Haiti National Police History

Under Jean-Claude Duvalier, the Haitian National Police (HNP) existed as a two-operation department, under the Haitian Army: the Port-au-Prince Police and Rural Security Companies. Post-Duvalier, the 1987 Constitution proposed forming an independent police cadre and police academy, but political turmoil barred this from happening.


After Duvalier, only Port-au-Prince could claim the semblance of a police department. It ran under the control of the Haitian Army. Its capabilities were severely limited, but it bore responsibility for drug and border patrol enforcement, and other criminal matters. Rural Security was not an actual police force. Comprised of soldiers stationed at small posts outside major towns and cities, lower-level military officers acted as police heads.

Fusion of military and civilian bodies subjected the Haitian National Police to corruption. Disorganization and unclear lines of authority allowed vigilante group infiltration, thwarting reform efforts. Paramilitary groups formed at a moment's notice for aimless crime sprees, and breakdown in the line of command led to further abuses. The military, police, and government attacked politicians and other political dissenters. Abuses also spread to detainees and prison inmates.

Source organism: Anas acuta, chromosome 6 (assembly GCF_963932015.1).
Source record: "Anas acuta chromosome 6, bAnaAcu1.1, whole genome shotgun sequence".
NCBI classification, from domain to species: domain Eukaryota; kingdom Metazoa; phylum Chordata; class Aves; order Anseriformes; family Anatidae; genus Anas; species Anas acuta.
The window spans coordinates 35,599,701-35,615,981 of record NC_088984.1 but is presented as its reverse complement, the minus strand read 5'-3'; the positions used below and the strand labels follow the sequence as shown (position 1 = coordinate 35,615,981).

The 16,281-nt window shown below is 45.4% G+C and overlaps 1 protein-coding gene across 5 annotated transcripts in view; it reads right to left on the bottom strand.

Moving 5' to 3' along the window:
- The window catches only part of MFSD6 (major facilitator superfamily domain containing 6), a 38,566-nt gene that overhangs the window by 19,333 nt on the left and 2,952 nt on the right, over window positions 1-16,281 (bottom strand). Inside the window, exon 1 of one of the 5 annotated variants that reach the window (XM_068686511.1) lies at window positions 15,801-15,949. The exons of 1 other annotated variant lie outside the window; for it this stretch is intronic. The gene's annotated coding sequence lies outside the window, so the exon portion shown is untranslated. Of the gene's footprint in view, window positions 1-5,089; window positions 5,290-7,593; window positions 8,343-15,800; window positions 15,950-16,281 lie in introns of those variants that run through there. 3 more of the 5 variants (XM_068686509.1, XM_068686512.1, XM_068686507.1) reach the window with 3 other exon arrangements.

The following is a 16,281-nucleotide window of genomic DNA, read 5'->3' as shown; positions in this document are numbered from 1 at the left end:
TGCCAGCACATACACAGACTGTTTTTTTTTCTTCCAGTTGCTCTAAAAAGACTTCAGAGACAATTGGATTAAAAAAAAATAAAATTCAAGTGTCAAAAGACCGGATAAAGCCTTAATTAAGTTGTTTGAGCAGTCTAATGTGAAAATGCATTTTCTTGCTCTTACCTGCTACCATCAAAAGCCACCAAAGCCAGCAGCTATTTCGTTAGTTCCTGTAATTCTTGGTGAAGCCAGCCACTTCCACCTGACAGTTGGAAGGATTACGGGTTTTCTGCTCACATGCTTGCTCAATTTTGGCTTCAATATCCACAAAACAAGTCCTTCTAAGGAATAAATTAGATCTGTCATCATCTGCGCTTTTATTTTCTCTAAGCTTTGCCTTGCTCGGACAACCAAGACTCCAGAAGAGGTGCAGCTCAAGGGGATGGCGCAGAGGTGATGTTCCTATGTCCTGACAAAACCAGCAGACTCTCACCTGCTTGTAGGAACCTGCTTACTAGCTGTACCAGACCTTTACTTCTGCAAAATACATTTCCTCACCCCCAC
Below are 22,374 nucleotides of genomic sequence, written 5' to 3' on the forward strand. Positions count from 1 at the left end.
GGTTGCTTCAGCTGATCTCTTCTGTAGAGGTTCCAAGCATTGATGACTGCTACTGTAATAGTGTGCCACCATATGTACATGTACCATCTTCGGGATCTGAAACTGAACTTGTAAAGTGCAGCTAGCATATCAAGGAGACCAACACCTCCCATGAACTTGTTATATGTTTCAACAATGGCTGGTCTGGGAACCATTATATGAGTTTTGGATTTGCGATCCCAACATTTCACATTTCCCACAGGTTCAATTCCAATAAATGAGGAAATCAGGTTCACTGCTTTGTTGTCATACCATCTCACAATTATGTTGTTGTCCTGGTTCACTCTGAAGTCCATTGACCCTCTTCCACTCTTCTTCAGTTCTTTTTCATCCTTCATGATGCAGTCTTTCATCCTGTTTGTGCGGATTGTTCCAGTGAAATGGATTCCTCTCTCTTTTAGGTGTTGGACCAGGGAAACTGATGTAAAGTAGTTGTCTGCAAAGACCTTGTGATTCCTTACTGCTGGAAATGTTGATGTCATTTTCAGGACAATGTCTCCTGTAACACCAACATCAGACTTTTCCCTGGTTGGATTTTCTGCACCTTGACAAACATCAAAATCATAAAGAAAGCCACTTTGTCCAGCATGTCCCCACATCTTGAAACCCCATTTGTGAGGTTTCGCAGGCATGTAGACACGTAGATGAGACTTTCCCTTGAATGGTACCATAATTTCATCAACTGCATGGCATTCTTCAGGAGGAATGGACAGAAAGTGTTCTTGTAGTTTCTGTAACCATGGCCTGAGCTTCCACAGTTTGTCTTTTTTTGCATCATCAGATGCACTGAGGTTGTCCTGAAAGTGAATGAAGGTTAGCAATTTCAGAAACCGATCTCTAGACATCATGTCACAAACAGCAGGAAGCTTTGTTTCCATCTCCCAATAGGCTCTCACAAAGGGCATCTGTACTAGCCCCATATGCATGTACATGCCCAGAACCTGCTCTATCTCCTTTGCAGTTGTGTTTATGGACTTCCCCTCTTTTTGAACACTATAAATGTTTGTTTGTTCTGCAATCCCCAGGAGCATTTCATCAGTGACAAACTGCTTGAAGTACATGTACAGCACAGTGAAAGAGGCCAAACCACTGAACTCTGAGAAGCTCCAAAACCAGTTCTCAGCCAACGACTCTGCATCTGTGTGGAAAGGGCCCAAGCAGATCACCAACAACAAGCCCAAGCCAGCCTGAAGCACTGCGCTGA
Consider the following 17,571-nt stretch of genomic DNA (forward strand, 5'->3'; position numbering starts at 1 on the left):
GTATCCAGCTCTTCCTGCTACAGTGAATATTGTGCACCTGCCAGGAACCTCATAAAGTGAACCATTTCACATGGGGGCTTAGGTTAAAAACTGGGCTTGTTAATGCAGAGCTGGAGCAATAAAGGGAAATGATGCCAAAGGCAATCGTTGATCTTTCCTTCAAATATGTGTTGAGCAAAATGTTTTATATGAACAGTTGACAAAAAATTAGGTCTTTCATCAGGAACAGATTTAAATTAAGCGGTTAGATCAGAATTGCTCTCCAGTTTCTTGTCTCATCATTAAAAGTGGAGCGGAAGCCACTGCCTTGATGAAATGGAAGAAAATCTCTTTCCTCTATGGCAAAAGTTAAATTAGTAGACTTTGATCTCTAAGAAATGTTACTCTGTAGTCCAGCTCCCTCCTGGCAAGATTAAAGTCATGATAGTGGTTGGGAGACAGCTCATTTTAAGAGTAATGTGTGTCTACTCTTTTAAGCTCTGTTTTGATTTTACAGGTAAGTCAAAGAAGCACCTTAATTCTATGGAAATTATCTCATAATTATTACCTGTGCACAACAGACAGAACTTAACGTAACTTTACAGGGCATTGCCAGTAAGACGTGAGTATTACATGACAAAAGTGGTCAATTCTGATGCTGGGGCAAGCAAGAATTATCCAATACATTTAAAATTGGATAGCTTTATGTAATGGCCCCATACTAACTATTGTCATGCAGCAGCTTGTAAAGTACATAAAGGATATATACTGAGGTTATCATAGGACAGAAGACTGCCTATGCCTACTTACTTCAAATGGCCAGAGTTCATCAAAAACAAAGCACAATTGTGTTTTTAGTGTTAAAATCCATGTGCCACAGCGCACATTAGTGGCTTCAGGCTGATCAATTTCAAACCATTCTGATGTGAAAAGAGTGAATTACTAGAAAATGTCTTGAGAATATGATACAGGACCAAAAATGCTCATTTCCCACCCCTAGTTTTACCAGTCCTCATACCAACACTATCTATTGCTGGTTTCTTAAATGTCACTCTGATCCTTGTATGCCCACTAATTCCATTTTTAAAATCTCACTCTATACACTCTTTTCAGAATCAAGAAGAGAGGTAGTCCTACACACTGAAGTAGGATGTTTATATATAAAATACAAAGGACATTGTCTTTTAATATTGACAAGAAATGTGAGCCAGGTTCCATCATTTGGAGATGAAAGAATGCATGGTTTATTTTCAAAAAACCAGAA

From 1986 to1989, full-scale protests were mounted against the government and more violence followed. By 1995 Haiti retired its army, leaving Port-au-Prince and rural areas without adequate police protection. The void was filled with government officials assuming roles within the HNP, but unqualified to be effective heads.

Although some small improvement has happened in the last decade, the military continues to sway politics within the police units, rendering them ineffective to address human rights issues, a necessary part of modern law enforcement.

The United Nations Stabilization Mission in Haiti has worked with the Haitian National Police since 2004 to strengthen security operations, but endemic crime and paralyzing gang warfare threaten to undo what little progress has been made.

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